Religious Studies Faculty Publications


Review: 'Sharing God's Good Company: A Theology of the Communion of Saints'

Document Type

Book Review

Publication Date

Spring 2015

Publication Source

Journal of the Society of Christian Ethics


What is foe meaning of “communion” as it occurs in Christian references to the “Communion of Saints”? It clearly implies a particular social bond, but of what sort? David Matzko McCarthy observes that recent attempts to account for the saints and Christians’ relations with them tend to thin out the meaning of communion. Modern approaches turn saints into exemplars intended to inspire us as we live within egalitarian, leveled societies, whereas postmodern approaches turn the lives of the saints into texts, subject to interpretive play. In both approaches the possibility of real relationship is left behind as the saints become subservient to our modem sensibilities. What McCarthy seeks to revive is substantial, real relationships with saints that can draw us out of ourselves.

In chapters 1 and 2 McCarthy uses the family to indicate the strong bonds signified by the Communion of Saints (COS) — bonds that respond to our “social desire.” The COS extends such kinship across time and space, without banishing ordinary time and particular places. Yet the kind of social tie embodied in the COS has been rendered a problem by our modern biases with regard to knowledge, representation, and social life — in short, our sense of reality. If we are to enrich our participation in the COS, McCarthy implies, we must work the metaphysical ground to make it a little more hospitable to the lives of the saints. The remaining chapters consider how the reality embodied in the COS challenges modern sensibilities with regard to what is real. They do so by allowing literary and visual representations of the saints — in hagiography, scripture, statues, and painting —to interrogate modern forms of recantation and the assumptions about reality and time that underlie these forms.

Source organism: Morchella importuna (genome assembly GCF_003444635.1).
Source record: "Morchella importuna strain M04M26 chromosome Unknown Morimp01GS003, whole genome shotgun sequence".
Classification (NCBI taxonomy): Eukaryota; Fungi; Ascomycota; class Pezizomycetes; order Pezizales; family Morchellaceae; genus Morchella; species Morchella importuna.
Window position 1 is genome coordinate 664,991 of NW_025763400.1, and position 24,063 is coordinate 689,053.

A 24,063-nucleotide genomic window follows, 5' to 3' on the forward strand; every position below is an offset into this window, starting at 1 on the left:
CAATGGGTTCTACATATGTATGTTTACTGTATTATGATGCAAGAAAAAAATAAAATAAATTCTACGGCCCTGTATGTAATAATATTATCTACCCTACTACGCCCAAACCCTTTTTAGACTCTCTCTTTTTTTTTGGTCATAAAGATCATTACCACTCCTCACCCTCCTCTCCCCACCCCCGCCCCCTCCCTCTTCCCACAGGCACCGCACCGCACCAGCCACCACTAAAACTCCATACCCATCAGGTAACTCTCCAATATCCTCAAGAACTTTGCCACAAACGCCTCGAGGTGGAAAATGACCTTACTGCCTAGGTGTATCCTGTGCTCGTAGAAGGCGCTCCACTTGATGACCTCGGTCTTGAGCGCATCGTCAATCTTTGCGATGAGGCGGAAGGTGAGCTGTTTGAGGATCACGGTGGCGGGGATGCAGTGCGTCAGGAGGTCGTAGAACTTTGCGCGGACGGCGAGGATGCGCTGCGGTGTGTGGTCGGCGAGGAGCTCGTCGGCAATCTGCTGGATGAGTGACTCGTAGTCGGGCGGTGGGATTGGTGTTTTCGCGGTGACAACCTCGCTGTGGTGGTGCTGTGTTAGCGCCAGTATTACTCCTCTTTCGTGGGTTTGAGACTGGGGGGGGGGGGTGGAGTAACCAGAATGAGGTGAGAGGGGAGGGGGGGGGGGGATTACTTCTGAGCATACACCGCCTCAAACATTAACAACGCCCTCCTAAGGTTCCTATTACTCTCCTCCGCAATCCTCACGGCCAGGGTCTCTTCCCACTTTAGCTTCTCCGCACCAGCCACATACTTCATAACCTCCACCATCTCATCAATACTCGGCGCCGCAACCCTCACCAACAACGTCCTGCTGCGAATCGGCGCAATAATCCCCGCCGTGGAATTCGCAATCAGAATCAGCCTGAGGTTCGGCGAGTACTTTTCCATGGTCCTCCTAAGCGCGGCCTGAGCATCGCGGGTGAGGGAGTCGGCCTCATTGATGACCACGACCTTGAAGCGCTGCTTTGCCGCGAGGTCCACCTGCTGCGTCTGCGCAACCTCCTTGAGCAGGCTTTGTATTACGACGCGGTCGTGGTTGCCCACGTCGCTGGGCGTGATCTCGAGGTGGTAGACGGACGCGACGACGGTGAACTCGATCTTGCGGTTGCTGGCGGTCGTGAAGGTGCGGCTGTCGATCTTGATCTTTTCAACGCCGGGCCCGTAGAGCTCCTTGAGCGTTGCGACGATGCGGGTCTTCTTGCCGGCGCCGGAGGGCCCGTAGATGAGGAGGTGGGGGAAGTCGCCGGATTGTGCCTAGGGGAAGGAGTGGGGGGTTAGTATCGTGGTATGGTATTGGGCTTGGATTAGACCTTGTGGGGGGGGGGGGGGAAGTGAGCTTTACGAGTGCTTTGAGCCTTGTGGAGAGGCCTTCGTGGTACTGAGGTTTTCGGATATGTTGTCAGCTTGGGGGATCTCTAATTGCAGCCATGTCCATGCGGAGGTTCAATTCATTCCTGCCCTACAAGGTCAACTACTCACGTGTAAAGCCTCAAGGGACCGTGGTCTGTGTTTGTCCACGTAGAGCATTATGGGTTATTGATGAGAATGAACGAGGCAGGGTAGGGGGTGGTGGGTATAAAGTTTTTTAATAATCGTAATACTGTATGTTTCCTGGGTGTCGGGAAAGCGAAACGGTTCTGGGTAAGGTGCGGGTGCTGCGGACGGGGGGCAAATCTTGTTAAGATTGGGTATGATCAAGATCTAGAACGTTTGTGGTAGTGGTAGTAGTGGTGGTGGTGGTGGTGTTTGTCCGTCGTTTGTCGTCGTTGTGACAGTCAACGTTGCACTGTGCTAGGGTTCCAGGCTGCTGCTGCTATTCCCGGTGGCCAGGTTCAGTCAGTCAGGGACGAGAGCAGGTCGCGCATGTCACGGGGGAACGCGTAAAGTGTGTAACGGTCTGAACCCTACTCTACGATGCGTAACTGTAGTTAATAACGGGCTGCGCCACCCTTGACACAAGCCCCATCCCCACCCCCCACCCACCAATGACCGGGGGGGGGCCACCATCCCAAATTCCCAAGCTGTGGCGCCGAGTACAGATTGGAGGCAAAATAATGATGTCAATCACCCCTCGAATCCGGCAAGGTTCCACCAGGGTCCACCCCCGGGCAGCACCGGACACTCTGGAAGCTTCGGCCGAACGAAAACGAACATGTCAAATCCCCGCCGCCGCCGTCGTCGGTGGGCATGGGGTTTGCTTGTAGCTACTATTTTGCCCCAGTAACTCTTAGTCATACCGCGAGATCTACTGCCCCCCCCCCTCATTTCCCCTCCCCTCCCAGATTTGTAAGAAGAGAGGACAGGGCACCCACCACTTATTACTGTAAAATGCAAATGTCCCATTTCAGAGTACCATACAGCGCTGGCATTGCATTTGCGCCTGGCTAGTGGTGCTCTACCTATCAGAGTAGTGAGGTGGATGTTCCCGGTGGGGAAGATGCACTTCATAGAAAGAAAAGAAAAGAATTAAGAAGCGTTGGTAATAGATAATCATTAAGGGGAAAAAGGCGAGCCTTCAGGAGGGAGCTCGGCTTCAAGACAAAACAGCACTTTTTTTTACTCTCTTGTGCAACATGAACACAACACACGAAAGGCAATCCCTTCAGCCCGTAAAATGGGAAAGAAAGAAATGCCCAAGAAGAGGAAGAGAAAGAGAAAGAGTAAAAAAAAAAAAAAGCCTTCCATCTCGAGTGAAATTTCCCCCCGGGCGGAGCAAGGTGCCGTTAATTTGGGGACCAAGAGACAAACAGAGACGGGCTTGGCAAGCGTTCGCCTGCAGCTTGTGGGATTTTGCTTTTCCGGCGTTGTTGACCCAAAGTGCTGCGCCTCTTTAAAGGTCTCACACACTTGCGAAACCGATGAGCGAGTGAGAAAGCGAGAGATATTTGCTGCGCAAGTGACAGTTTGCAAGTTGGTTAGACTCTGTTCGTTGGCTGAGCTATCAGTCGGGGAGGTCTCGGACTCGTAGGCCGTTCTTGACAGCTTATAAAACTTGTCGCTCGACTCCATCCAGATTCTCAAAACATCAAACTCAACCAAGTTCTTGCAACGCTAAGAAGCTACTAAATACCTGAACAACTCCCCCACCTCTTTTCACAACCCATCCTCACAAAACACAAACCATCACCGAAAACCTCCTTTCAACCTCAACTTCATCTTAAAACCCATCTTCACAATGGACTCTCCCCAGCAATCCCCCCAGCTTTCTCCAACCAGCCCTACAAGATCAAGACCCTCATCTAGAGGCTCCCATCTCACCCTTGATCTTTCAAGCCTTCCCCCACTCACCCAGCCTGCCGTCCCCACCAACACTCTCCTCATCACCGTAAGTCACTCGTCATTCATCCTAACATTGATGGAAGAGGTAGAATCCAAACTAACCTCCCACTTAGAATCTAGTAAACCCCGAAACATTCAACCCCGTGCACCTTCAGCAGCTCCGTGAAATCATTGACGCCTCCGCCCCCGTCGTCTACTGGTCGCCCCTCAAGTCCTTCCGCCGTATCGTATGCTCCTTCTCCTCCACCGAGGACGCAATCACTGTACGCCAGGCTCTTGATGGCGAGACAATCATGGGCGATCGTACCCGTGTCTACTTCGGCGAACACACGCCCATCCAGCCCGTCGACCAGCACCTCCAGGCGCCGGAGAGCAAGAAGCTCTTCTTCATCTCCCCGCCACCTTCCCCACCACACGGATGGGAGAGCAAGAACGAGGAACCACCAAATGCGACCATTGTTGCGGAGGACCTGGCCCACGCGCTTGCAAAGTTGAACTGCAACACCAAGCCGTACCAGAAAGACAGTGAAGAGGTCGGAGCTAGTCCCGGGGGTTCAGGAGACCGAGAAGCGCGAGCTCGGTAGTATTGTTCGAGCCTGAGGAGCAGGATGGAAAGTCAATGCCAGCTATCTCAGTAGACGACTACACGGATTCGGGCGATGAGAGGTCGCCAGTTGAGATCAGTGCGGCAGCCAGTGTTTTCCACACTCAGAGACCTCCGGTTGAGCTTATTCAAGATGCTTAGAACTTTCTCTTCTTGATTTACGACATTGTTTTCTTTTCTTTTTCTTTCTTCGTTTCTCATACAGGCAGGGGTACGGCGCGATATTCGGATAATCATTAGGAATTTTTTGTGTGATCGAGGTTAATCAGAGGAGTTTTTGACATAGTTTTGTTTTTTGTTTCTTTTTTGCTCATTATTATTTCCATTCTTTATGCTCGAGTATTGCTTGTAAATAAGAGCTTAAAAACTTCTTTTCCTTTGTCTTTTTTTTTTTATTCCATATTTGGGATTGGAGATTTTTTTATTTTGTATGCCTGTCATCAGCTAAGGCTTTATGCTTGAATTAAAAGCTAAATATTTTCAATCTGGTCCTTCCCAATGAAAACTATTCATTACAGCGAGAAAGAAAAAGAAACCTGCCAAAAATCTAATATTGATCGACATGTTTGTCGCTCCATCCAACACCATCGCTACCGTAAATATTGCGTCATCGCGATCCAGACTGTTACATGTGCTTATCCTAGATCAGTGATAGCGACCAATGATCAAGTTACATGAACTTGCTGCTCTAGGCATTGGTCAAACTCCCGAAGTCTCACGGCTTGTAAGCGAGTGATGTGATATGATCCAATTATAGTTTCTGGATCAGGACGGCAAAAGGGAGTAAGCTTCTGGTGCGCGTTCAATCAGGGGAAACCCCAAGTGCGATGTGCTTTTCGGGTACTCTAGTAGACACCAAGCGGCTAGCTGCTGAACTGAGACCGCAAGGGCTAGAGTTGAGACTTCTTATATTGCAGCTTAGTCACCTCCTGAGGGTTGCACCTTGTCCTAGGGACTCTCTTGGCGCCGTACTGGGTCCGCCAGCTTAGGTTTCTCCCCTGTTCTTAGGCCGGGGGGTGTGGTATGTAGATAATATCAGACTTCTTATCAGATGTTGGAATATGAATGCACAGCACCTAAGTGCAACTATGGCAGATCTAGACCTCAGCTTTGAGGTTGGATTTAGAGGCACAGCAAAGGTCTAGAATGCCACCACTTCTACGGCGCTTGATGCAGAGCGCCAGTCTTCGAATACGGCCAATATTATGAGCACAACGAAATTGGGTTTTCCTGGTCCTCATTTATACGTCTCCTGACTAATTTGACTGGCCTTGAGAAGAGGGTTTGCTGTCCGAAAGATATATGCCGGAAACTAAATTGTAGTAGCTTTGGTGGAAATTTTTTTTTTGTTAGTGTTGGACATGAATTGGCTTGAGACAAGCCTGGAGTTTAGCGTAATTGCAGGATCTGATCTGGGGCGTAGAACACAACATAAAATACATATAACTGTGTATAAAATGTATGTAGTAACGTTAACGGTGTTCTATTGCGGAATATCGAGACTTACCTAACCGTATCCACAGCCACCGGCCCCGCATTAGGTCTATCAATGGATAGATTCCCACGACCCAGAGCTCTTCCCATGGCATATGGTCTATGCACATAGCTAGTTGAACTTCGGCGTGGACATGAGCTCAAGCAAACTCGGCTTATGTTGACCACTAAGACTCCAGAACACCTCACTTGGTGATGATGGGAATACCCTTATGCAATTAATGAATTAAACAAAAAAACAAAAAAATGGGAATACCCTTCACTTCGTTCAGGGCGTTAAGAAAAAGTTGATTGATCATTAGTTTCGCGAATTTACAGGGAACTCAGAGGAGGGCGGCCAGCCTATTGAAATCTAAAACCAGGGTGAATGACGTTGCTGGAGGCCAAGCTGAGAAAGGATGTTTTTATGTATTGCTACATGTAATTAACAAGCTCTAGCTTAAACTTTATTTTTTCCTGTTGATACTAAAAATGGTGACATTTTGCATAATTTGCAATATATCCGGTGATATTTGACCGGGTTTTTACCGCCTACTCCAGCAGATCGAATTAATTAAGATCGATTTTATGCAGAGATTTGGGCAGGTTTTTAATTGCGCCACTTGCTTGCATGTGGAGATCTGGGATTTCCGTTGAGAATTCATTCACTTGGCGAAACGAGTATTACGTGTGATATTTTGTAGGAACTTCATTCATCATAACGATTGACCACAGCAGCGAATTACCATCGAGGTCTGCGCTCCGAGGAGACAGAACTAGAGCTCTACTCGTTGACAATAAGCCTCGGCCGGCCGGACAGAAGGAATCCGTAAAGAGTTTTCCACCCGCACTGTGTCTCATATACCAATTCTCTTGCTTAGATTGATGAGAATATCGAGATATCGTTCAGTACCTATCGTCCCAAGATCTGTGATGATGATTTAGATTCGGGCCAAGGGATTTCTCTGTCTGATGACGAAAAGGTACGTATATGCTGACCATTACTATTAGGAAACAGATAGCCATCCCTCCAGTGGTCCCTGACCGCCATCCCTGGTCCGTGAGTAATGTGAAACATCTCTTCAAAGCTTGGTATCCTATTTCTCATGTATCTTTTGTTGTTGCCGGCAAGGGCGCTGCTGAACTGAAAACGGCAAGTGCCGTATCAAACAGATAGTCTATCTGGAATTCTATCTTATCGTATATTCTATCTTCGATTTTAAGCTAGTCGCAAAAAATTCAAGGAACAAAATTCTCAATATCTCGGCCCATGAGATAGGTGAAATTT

Inclusive pages





Citation information for the book reviewed:

Sharing God’s Company: A Theology of the Communion of Saints, by David Matzko McCarthy. Grand Rapids, MI: William B. Eerdmans, 2012.


Society of Christian Ethics





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